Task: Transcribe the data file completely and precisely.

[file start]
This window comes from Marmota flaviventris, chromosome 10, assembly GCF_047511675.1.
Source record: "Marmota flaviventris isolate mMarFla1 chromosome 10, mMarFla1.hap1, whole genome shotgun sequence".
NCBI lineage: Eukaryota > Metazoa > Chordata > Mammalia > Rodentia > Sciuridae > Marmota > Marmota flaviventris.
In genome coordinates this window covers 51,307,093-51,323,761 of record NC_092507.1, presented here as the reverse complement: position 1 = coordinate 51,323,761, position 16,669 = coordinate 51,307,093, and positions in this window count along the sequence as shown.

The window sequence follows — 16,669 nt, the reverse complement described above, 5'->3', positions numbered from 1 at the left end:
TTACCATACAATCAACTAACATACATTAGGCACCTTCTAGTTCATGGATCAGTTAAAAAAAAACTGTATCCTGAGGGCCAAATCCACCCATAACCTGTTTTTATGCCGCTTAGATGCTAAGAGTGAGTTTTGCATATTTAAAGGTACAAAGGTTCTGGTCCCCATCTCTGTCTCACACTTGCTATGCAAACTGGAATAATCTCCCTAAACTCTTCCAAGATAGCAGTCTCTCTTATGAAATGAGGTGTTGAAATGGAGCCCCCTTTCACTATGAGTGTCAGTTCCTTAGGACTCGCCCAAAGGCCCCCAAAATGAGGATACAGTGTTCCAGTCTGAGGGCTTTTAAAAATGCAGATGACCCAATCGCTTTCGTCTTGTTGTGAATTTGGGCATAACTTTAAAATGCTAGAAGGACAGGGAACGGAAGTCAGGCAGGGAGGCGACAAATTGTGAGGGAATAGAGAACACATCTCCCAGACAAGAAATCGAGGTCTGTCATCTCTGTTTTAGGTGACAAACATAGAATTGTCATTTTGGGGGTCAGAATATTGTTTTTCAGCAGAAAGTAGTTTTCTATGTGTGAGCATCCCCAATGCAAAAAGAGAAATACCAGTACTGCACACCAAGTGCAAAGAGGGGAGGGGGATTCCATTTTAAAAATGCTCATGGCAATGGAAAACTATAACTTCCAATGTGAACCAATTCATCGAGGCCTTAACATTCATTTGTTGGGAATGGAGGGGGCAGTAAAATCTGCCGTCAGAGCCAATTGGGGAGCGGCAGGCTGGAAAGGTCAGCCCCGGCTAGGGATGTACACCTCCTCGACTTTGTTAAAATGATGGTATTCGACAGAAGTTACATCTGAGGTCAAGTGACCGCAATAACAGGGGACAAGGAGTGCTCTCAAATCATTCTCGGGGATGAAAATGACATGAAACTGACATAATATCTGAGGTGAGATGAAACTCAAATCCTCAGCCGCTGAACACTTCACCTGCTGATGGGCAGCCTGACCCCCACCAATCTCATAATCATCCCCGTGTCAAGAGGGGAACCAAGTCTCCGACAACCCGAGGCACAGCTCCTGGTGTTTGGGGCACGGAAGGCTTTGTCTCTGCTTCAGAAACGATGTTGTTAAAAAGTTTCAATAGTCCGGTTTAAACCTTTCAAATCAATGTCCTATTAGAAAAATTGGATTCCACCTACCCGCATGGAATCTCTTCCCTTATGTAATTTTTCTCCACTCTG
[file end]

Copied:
This window comes from Marmota flaviventris, chromosome 10, assembly GCF_047511675.1.
Source record: "Marmota flaviventris isolate mMarFla1 chromosome 10, mMarFla1.hap1, whole genome shotgun sequence".
NCBI lineage: Eukaryota > Metazoa > Chordata > Mammalia > Rodentia > Sciuridae > Marmota > Marmota flaviventris.
In genome coordinates this window covers 51,307,093-51,323,761 of record NC_092507.1, presented here as the reverse complement: position 1 = coordinate 51,323,761, position 16,669 = coordinate 51,307,093, and positions in this window count along the sequence as shown.

The window sequence follows — 16,669 nt, the reverse complement described above, 5'->3', positions numbered from 1 at the left end:
TTACCATACAATCAACTAACATACATTAGGCACCTTCTAGTTCATGGATCAGTTAAAAAAAAACTGTATCCTGAGGGCCAAATCCACCCATAACCTGTTTTTATGCCGCTTAGATGCTAAGAGTGAGTTTTGCATATTTAAAGGTACAAAGGTTCTGGTCCCCATCTCTGTCTCACACTTGCTATGCAAACTGGAATAATCTCCCTAAACTCTTCCAAGATAGCAGTCTCTCTTATGAAATGAGGTGTTGAAATGGAGCCCCCTTTCACTATGAGTGTCAGTTCCTTAGGACTCGCCCAAAGGCCCCCAAAATGAGGATACAGTGTTCCAGTCTGAGGGCTTTTAAAAATGCAGATGACCCAATCGCTTTCGTCTTGTTGTGAATTTGGGCATAACTTTAAAATGCTAGAAGGACAGGGAACGGAAGTCAGGCAGGGAGGCGACAAATTGTGAGGGAATAGAGAACACATCTCCCAGACAAGAAATCGAGGTCTGTCATCTCTGTTTTAGGTGACAAACATAGAATTGTCATTTTGGGGGTCAGAATATTGTTTTTCAGCAGAAAGTAGTTTTCTATGTGTGAGCATCCCCAATGCAAAAAGAGAAATACCAGTACTGCACACCAAGTGCAAAGAGGGGAGGGGGATTCCATTTTAAAAATGCTCATGGCAATGGAAAACTATAACTTCCAATGTGAACCAATTCATCGAGGCCTTAACATTCATTTGTTGGGAATGGAGGGGGCAGTAAAATCTGCCGTCAGAGCCAATTGGGGAGCGGCAGGCTGGAAAGGTCAGCCCCGGCTAGGGATGTACACCTCCTCGACTTTGTTAAAATGATGGTATTCGACAGAAGTTACATCTGAGGTCAAGTGACCGCAATAACAGGGGACAAGGAGTGCTCTCAAATCATTCTCGGGGATGAAAATGACATGAAACTGACATAATATCTGAGGTGAGATGAAACTCAAATCCTCAGCCGCTGAACACTTCACCTGCTGATGGGCAGCCTGACCCCCACCAATCTCATAATCATCCCCGTGTCAAGAGGGGAACCAAGTCTCCGACAACCCGAGGCACAGCTCCTGGTGTTTGGGGCACGGAAGGCTTTGTCTCTGCTTCAGAAACGATGTTGTTAAAAAGTTTCAATAGTCCGGTTTAAACCTTTCAAATCAATGTCCTATTAGAAAAATTGGATTCCACCTACCCGCATGGAATCTCTTCCCTTATGTAATTTTTCTCCACTCTG